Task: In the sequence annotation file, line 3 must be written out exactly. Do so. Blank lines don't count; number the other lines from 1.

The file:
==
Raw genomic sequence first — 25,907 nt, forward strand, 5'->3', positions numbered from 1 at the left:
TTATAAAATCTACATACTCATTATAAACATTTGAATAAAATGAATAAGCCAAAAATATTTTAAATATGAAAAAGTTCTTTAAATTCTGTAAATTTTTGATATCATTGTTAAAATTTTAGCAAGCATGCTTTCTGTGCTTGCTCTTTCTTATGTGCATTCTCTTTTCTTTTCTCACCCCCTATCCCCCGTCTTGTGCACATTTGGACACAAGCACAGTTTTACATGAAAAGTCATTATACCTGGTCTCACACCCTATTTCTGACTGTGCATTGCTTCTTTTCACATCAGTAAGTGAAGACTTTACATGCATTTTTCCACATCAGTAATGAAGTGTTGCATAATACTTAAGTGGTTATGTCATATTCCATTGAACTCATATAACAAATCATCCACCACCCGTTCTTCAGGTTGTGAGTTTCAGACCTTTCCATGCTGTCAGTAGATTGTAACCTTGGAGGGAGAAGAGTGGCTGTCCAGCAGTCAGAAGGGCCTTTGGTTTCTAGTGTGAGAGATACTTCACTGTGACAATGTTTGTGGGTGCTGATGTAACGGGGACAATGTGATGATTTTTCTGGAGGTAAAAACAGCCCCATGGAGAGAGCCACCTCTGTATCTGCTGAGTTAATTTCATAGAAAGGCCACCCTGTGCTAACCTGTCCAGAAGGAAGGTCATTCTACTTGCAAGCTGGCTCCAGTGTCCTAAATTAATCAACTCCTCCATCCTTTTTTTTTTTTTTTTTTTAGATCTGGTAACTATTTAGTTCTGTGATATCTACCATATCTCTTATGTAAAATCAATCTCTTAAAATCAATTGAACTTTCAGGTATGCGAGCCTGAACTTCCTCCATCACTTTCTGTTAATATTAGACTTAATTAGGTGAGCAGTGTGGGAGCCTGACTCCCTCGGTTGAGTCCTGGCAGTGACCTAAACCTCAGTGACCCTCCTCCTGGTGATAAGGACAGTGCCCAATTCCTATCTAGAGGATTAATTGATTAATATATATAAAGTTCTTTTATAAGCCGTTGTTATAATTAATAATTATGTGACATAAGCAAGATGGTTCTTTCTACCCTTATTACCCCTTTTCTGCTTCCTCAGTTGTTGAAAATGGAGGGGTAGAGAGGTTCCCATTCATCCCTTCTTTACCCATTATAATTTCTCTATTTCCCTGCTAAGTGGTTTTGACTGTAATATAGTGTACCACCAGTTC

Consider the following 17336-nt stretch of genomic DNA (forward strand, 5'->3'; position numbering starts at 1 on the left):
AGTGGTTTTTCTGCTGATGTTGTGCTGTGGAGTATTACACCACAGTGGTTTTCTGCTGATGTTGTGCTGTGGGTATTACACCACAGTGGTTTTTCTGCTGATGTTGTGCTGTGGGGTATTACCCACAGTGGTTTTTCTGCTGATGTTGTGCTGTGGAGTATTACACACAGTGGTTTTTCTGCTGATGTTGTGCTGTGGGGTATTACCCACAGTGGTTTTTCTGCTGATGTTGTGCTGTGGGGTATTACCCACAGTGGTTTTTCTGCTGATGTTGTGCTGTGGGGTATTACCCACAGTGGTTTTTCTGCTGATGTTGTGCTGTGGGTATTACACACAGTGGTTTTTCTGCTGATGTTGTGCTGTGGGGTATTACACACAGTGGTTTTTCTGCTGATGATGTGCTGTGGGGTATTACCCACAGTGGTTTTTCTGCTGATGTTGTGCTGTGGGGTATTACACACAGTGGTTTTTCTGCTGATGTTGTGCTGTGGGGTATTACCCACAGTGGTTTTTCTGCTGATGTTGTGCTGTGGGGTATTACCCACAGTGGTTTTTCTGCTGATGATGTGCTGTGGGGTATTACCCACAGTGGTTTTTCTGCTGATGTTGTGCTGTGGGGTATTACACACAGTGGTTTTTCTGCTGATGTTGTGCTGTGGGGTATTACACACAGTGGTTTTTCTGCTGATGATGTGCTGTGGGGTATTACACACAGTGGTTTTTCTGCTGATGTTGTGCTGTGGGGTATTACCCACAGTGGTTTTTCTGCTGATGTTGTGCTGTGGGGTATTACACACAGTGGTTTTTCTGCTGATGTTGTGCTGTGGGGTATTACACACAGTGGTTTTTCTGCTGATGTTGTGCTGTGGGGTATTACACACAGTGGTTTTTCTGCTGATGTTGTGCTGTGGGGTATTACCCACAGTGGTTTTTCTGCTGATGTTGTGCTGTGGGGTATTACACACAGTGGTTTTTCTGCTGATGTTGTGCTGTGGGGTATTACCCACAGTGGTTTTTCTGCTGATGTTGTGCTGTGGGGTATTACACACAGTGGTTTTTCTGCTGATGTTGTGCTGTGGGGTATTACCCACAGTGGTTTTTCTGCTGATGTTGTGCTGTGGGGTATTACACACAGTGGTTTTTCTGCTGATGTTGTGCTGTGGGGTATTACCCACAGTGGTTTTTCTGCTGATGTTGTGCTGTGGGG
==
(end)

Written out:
Consider the following 17336-nt stretch of genomic DNA (forward strand, 5'->3'; position numbering starts at 1 on the left):